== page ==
Other risks of cervical ripening and labor induction include the following:

–     Infection in the mother or baby.

–     Uterine rupture.

–     Increased risk of cesarean birth.

Success Rates

Sometimes labor induction does not work. A failed attempt at induction may mean that you will need to try another induction or have a cesarean delivery. The chance of having a cesarean delivery is greatly increased for first-time mothers who have labor induction, especially if the cervix is not ready for labor.

Reasons to Induce

A medically indicated delivery is done for a medical reason. These reasons may be the woman’s medical condition or a problem with the baby. Labor may be induced (started with the use of certain drugs or other means) or a cesarean delivery may be performed (in which the baby is born through incisions made in the abdomen and uterus).

An elective delivery is performed for a non medical reason. Some non medical reasons include wanting to schedule the birth of the baby on a specific date or living far away from the hospital. Some women request delivery because they are uncomfortable in the last weeks of pregnancy. Some women request a cesarean delivery because they fear vaginal birth.

Risks of Early Induction

A normal pregnancy lasts about 40 weeks. It was once thought that babies born a few weeks early – between 37 weeks and 39 weeks – were just as healthy as babies born after 39 weeks. Experts now know that babies grow throughout the entire 40 weeks of pregnancy.

The lungs, brain, and liver are among the last organs to fully develop during pregnancy. The brain develops at its fastest rate at the end of pregnancy – it grows by one third just between week 35 and week 39. Also during these last weeks, layers of fat are added underneath the baby’s skin. This fat helps keep the baby warm after birth.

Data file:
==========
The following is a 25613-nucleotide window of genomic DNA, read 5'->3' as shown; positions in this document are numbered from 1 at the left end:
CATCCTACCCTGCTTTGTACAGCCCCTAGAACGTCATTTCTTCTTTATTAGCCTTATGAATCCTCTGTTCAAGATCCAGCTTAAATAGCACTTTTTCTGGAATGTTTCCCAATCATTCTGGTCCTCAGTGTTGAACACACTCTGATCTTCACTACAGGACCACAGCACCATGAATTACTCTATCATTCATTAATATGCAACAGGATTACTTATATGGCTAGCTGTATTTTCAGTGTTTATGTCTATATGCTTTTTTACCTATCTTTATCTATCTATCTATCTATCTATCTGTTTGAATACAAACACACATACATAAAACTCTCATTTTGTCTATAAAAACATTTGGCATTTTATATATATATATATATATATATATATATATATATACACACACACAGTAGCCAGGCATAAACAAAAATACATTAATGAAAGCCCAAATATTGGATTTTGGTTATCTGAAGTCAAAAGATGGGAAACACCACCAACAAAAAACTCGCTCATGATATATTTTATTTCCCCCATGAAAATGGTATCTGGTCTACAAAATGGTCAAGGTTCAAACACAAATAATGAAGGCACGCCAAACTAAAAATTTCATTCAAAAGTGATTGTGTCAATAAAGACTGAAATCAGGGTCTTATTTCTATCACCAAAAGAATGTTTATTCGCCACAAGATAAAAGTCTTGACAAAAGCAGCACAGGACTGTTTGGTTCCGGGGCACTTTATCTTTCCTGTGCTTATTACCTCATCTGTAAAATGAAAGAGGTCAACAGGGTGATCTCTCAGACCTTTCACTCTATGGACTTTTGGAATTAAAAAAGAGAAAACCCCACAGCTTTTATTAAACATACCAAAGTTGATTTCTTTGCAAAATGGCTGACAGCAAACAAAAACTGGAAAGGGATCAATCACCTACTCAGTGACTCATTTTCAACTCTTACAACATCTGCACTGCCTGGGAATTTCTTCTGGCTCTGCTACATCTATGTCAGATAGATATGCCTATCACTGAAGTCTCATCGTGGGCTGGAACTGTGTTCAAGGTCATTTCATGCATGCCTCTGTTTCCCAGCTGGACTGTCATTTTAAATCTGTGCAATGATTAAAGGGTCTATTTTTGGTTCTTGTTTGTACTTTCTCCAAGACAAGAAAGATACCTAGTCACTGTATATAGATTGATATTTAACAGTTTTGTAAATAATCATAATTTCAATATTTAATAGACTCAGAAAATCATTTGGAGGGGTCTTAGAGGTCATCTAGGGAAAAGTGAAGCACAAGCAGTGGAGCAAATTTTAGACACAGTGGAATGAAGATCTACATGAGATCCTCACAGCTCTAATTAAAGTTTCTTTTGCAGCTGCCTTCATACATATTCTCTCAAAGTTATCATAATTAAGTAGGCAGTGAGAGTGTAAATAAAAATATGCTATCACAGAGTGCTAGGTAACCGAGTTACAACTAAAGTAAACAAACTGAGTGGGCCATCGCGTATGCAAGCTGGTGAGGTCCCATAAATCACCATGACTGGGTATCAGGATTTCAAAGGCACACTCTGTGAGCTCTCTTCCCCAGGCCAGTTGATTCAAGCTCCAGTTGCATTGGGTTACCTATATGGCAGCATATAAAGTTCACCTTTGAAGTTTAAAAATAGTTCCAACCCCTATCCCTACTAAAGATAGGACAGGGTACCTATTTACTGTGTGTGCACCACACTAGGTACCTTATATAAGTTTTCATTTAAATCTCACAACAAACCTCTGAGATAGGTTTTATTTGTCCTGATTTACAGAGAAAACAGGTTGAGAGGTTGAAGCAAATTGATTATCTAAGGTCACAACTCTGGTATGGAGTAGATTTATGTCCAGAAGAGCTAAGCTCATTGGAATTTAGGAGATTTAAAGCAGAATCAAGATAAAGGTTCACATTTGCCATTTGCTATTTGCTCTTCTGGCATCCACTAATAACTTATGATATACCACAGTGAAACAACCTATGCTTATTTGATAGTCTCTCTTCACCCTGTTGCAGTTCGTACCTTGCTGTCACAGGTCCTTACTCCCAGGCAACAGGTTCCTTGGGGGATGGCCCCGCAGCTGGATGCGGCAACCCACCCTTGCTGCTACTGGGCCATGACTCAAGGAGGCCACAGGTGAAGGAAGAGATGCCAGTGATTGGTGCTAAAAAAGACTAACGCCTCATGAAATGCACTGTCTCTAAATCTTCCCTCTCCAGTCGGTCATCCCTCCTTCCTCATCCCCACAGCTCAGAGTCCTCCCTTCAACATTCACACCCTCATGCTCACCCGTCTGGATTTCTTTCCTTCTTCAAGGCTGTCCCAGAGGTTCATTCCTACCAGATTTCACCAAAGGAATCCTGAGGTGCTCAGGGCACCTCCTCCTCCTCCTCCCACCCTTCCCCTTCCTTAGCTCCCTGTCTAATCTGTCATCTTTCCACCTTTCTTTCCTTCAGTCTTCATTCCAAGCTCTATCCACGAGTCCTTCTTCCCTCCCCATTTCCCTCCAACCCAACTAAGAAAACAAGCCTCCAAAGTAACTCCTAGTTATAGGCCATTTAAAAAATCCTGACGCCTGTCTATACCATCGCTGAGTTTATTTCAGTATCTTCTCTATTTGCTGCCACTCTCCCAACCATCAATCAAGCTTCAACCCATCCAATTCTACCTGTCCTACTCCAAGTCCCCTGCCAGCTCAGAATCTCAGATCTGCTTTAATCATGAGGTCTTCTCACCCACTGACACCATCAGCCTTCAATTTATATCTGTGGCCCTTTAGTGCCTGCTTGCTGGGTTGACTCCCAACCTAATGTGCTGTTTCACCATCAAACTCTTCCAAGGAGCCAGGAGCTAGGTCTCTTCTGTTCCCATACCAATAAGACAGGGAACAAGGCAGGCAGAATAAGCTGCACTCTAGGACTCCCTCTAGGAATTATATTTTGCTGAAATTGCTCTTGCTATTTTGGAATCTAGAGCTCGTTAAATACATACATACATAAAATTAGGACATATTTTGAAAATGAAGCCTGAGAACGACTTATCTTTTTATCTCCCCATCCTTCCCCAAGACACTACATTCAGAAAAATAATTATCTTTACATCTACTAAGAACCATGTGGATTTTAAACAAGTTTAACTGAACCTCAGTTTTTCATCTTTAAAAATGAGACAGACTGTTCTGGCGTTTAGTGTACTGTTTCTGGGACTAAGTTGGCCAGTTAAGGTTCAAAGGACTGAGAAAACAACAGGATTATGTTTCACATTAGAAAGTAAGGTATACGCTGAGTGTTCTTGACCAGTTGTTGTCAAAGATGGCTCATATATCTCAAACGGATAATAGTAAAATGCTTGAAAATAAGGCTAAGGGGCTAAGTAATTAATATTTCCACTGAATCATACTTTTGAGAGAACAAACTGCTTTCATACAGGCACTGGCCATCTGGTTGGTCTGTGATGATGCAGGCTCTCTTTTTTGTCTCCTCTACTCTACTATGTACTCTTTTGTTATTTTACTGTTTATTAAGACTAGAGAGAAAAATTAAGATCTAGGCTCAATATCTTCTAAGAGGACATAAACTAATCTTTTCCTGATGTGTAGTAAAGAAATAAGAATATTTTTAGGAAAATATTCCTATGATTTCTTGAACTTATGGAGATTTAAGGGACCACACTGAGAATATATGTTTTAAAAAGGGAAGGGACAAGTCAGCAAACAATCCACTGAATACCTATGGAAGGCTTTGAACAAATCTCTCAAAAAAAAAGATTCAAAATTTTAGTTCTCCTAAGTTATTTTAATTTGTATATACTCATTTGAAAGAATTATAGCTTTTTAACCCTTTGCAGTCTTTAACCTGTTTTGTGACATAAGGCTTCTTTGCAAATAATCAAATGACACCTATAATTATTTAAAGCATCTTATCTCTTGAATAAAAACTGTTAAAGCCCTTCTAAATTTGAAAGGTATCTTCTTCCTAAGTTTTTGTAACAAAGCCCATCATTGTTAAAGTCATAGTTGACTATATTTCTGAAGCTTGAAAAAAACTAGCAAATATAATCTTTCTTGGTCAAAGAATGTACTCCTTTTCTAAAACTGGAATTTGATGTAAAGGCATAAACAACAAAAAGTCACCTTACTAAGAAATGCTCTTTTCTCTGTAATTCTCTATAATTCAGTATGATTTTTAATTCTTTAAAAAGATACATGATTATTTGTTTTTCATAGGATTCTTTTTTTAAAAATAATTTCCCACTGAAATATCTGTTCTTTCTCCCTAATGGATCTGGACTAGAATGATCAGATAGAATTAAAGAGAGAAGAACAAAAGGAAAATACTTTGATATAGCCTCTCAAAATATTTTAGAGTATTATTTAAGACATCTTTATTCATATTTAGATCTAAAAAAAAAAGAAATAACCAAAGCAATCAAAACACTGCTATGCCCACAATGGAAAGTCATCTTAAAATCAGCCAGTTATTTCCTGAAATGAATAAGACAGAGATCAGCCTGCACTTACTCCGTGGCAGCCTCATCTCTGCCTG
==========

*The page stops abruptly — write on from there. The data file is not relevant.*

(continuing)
The following health problems are possible in babies who are born too early:

–     Breathing problems, including respiratory distress syndrome.

–     Temperature problems – Babies born early may not be able to stay warm.

–     Feeding difficulties.

–     High levels of bilirubin – Too much bilirubin can cause In severe cases, brain damage.

Can result if this condition is not treated.

–     Hearing and vision problems

–     Learning and behavior problems.

If you are considering an elective delivery before 39 weeks, it is important to discuss the potential risks and benefits with your healthcare provider as well as your reasons for requesting this type of delivery. If discomfort is a reason, it may help to know that it is normal to feel uncomfortable at the end of pregnancy. Your healthcare provider may be able to suggest ways to help you feel better. If you live far away from the hospital, you might want to stay with someone who lives closer. You also may be able to set out for the hospital when you are in early labor. Talk to your healthcare provider to get other suggestions and advice.